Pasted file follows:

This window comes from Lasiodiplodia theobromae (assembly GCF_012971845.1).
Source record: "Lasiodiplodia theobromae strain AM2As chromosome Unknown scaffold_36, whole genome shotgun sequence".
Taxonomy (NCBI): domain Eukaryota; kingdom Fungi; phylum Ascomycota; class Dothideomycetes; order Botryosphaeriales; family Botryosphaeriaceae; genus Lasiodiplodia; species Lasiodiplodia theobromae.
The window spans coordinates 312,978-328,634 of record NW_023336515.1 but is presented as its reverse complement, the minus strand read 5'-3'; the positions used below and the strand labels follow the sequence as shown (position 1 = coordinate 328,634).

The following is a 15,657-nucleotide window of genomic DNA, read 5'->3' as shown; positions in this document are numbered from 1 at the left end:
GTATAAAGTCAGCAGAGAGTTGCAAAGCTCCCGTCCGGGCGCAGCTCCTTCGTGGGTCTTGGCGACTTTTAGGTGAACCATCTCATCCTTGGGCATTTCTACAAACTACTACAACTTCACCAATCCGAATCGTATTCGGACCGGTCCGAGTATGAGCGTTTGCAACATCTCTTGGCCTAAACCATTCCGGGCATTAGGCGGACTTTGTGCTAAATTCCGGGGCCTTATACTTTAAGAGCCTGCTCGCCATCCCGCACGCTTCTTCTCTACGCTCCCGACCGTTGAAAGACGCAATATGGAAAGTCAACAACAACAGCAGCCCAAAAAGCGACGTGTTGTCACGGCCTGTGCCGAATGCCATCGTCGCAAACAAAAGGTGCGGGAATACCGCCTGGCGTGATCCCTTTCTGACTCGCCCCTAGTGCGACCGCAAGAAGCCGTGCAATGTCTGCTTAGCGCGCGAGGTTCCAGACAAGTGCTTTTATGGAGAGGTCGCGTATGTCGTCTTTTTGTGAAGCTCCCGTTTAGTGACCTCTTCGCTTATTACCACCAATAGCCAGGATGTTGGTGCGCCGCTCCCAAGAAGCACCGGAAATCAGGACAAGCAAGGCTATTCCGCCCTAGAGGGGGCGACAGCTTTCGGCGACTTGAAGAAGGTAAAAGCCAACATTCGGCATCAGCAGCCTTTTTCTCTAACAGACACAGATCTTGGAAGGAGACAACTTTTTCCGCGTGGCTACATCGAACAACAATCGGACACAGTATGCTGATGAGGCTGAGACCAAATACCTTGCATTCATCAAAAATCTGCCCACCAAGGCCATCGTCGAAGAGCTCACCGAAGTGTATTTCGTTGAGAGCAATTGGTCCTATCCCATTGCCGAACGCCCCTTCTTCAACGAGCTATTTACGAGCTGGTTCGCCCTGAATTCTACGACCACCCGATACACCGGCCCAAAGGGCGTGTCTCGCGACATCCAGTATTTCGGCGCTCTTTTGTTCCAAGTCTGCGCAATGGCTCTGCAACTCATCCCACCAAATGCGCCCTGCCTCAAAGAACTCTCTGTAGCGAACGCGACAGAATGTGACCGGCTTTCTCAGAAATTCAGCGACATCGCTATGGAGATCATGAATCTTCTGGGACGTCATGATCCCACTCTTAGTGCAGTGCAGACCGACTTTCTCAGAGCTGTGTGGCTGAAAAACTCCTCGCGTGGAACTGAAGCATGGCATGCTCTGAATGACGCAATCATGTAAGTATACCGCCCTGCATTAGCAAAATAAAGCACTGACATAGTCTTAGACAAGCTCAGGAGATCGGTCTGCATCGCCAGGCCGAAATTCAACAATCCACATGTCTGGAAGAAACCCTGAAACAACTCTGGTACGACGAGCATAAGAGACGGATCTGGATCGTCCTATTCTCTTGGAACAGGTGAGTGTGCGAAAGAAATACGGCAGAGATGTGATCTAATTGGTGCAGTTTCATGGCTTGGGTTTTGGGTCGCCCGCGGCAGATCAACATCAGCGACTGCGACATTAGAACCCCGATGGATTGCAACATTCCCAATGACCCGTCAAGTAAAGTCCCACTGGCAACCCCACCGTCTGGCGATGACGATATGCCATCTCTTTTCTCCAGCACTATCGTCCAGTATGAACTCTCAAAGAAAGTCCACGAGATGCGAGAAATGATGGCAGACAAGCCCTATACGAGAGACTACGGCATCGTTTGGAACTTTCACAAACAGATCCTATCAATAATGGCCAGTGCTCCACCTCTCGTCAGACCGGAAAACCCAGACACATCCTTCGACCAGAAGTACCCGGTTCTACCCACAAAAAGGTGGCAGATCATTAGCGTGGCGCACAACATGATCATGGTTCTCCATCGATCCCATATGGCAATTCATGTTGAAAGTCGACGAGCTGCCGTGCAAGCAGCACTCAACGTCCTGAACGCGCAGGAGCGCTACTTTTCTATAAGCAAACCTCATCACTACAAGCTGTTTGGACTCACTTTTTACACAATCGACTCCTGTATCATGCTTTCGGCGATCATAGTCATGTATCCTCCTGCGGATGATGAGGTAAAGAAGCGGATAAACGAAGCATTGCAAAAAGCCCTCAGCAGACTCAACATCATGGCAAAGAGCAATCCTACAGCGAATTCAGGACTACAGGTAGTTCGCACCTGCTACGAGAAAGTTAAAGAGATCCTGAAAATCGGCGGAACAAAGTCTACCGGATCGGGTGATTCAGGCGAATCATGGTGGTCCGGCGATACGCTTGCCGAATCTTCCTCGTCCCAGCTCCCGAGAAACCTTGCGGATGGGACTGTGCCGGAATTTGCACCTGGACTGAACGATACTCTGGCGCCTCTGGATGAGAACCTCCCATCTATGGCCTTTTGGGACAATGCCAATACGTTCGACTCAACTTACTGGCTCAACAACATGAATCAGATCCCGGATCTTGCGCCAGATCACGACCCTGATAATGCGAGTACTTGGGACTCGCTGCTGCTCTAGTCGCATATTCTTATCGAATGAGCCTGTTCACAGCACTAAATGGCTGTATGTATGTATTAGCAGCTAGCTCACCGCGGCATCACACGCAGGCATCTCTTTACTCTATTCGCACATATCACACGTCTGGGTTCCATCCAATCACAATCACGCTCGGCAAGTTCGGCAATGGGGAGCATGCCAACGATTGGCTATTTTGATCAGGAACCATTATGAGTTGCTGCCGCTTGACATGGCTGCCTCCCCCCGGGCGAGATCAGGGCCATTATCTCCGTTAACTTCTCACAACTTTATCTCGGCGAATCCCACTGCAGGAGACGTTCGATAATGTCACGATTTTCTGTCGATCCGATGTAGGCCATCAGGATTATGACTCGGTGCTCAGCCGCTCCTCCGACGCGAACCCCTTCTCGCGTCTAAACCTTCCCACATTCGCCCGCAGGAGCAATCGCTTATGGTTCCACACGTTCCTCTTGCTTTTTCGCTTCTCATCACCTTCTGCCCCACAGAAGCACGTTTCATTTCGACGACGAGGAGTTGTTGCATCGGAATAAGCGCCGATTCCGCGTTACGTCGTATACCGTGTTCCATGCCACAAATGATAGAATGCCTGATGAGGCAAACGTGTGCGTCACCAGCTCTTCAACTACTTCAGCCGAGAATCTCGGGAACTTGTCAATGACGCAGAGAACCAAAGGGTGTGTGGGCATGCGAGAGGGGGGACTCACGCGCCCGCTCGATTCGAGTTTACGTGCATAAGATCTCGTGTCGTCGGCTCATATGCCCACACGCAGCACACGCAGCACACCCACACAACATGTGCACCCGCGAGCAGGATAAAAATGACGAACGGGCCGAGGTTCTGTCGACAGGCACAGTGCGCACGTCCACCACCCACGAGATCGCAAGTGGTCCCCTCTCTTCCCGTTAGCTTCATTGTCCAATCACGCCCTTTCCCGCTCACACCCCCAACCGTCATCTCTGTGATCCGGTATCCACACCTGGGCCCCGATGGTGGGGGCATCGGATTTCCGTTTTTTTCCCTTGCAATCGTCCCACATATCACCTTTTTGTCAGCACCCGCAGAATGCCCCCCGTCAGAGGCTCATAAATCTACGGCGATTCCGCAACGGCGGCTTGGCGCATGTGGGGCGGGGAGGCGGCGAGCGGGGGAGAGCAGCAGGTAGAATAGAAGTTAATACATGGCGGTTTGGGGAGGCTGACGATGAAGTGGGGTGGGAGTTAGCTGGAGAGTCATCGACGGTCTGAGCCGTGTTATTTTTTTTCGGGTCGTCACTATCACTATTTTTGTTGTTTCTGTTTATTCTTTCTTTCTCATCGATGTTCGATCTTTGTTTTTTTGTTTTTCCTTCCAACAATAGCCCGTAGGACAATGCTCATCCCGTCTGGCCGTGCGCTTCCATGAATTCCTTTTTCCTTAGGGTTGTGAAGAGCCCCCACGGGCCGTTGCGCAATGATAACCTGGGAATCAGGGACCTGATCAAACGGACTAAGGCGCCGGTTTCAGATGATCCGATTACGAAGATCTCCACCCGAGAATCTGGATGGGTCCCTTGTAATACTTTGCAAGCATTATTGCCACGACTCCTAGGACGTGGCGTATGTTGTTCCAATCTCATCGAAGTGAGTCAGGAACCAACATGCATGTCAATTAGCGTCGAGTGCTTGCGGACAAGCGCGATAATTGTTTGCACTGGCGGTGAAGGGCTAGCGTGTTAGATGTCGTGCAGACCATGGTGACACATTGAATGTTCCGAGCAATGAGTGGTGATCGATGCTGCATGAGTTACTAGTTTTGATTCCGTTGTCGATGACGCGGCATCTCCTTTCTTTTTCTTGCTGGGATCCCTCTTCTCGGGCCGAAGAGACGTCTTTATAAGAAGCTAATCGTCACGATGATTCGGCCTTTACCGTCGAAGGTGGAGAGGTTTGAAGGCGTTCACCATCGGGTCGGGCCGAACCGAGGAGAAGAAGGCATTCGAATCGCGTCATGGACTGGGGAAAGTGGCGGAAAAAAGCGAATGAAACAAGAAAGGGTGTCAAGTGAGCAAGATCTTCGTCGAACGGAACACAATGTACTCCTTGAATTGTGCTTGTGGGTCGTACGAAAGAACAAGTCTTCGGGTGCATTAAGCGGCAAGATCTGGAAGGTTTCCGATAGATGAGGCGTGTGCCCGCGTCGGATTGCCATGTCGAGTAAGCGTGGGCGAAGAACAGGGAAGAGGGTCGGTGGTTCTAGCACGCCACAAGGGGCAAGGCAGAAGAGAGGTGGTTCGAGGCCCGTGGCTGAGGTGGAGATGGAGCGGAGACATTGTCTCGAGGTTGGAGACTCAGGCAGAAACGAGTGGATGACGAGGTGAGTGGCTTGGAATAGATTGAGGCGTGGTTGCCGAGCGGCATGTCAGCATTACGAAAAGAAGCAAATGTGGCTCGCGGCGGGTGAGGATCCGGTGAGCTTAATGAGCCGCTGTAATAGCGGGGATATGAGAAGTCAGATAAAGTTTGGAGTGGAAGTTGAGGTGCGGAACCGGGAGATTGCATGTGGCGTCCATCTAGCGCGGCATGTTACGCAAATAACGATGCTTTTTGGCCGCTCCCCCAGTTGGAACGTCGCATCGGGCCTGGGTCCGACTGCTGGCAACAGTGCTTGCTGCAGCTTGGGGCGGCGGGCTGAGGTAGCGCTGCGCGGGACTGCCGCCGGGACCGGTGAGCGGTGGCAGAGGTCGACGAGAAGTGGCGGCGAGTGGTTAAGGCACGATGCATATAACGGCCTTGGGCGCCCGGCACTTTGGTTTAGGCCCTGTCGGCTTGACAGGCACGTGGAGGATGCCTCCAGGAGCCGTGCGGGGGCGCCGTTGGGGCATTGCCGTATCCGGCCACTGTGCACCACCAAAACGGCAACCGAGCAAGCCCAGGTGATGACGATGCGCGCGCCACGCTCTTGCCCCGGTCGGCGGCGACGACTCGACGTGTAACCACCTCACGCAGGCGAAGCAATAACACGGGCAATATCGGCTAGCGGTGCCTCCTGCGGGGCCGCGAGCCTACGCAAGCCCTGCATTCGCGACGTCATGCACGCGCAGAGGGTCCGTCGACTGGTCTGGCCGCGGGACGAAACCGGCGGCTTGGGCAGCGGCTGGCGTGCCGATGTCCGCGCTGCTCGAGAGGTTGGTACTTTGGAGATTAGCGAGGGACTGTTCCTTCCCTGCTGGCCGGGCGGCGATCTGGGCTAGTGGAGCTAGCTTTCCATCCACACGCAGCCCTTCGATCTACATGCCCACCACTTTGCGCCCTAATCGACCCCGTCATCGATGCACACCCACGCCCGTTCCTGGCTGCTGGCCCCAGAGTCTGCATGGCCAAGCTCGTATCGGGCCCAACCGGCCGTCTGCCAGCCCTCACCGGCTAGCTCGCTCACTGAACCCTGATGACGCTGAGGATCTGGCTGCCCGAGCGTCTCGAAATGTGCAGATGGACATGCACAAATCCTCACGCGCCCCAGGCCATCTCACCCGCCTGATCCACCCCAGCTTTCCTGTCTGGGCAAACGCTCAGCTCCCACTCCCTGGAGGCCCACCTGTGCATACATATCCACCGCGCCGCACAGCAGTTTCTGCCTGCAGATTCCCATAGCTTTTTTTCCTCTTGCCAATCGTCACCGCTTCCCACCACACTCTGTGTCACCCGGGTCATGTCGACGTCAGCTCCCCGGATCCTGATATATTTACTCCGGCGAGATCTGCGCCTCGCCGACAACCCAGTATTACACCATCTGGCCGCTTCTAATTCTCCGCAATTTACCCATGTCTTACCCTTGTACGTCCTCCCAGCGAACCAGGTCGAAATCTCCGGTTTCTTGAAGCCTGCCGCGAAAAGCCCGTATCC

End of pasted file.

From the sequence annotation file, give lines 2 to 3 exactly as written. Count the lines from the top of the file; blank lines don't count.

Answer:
Source record: "Lasiodiplodia theobromae strain AM2As chromosome Unknown scaffold_36, whole genome shotgun sequence".
Taxonomy (NCBI): domain Eukaryota; kingdom Fungi; phylum Ascomycota; class Dothideomycetes; order Botryosphaeriales; family Botryosphaeriaceae; genus Lasiodiplodia; species Lasiodiplodia theobromae.